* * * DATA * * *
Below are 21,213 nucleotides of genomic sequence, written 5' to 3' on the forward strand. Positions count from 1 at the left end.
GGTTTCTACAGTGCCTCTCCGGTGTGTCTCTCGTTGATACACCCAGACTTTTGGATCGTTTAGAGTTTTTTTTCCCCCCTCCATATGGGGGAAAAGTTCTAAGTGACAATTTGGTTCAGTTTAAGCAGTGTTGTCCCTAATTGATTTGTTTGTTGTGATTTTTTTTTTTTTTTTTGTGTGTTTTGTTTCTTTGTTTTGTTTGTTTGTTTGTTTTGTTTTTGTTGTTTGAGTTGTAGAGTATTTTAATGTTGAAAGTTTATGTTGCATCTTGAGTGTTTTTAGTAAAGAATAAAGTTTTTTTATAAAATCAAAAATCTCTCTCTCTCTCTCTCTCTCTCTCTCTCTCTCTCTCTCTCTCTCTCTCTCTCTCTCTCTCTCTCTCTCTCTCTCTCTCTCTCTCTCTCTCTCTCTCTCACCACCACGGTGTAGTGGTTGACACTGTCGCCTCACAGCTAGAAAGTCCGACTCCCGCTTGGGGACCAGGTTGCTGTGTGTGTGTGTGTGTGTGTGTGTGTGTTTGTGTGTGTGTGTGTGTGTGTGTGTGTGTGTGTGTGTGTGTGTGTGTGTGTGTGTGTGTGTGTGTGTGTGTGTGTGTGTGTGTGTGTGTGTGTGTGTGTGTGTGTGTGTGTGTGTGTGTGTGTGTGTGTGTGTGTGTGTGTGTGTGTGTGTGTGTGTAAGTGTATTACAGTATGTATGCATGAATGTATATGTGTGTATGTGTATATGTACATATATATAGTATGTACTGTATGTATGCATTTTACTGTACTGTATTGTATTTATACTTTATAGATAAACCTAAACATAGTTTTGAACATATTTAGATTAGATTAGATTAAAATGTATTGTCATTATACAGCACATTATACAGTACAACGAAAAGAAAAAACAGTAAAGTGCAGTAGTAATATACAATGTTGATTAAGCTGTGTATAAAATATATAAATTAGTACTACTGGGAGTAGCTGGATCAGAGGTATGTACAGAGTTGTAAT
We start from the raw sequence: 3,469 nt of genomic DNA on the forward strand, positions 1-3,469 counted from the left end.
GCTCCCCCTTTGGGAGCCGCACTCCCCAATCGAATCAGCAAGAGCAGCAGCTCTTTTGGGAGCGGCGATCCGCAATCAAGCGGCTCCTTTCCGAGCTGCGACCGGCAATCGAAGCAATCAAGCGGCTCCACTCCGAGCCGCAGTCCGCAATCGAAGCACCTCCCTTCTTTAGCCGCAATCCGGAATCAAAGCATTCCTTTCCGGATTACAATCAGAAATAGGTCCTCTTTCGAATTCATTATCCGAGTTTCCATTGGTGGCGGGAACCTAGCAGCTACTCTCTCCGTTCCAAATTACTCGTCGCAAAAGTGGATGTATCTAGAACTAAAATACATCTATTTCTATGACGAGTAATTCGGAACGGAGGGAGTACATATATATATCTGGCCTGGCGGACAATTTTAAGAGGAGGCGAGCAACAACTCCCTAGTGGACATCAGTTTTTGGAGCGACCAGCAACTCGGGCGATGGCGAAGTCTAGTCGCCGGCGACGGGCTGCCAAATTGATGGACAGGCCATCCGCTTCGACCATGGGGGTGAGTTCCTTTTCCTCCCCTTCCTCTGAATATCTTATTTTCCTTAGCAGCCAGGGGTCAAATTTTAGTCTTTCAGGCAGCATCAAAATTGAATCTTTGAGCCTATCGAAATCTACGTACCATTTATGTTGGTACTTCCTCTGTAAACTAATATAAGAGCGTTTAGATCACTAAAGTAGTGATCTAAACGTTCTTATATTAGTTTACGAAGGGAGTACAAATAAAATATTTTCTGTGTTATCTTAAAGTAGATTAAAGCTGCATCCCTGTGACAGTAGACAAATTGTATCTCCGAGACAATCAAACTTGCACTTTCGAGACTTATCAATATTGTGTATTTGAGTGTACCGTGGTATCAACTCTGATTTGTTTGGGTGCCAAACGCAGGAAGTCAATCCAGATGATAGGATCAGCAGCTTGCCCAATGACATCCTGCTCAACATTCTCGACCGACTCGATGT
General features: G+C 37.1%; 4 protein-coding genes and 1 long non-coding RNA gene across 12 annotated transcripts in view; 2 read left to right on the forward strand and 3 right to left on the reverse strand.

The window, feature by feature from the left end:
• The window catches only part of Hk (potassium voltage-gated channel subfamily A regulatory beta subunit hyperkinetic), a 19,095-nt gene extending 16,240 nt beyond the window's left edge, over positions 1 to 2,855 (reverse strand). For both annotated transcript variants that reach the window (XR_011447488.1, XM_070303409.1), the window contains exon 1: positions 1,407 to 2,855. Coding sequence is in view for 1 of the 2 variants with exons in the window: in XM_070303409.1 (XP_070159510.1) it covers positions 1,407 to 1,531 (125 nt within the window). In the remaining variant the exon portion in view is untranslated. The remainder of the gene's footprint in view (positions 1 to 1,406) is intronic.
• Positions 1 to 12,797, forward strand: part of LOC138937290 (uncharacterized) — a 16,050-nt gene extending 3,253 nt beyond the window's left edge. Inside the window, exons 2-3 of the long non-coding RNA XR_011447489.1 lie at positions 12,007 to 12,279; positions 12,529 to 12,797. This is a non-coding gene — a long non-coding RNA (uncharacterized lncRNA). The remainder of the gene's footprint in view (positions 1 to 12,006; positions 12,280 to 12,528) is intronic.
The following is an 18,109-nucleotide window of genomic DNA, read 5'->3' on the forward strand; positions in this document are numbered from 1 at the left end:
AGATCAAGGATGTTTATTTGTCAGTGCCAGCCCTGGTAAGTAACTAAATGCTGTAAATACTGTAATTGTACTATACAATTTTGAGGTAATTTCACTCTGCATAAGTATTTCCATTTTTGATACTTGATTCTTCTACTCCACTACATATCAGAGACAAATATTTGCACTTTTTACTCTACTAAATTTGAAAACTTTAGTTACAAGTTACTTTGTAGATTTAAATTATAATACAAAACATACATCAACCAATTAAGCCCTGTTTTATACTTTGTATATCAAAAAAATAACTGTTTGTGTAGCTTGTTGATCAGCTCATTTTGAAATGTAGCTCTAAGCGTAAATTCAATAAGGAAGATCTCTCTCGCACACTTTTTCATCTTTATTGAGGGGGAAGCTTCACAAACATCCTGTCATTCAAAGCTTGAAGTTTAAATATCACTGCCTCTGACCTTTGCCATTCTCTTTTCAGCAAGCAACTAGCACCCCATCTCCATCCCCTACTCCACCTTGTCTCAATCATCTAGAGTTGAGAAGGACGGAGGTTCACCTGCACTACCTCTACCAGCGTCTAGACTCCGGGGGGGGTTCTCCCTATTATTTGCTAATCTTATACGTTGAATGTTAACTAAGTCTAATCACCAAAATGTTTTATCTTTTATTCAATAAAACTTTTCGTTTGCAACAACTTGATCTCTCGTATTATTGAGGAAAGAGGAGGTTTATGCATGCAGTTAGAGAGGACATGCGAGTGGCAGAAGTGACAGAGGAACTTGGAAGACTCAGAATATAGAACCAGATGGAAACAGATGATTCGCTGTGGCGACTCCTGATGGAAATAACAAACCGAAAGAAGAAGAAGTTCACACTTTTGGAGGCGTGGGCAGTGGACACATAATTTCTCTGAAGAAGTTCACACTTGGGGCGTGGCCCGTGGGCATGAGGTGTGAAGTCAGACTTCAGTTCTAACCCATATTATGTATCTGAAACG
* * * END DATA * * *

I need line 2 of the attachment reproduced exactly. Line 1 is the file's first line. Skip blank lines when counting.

GGTTTCTACAGTGCCTCTCCGGTGTGTCTCTCGTTGATACACCCAGACTTTTGGATCGTTTAGAGTTTTTTTTCCCCCCTCCATATGGGGGAAAAGTTCTAAGTGACAATTTGGTTCAGTTTAAGCAGTGTTGTCCCTAATTGATTTGTTTGTTGTGATTTTTTTTTTTTTTTTTGTGTGTTTTGTTTCTTTGTTTTGTTTGTTTGTTTGTTTTGTTTTTGTTGTTTGAGTTGTAGAGTATTTTAATGTTGAAAGTTTATGTTGCATCTTGAGTGTTTTTAGTAAAGAATAAAGTTTTTTTATAAAATCAAAAATCTCTCTCTCTCTCTCTCTCTCTCTCTCTCTCTCTCTCTCTCTCTCTCTCTCTCTCTCTCTCTCTCTCTCTCTCTCTCTCTCTCTCTCTCTCTCTCTCTCACCACCACGGTGTAGTGGTTGACACTGTCGCCTCACAGCTAGAAAGTCCGACTCCCGCTTGGGGACCAGGTTGCTGTGTGTGTGTGTGTGTGTGTGTGTGTGTTTGTGTGTGTGTGTGTGTGTGTGTGTGTGTGTGTGTGTGTGTGTGTGTGTGTGTGTGTGTGTGTGTGTGTGTGTGTGTGTGTGTGTGTGTGTGTGTGTGTGTGTGTGTGTGTGTGTGTGTGTGTGTGTGTGTGTGTGTGTGTGTGTGTGTGTGTGTGTAAGTGTATTACAGTATGTATGCATGAATGTATATGTGTGTATGTGTATATGTACATATATATAGTATGTACTGTATGTATGCATTTTACTGTACTGTATTGTATTTATACTTTATAGATAAACCTAAACATAGTTTTGAACATATTTAGATTAGATTAGATTAAAATGTATTGTCATTATACAGCACATTATACAGTACAACGAAAAGAAAAAACAGTAAAGTGCAGTAGTAATATACAATGTTGATTAAGCTGTGTATAAAATATATAAATTAGTACTACTGGGAGTAGCTGGATCAGAGGTATGTACAGAGTTGTAAT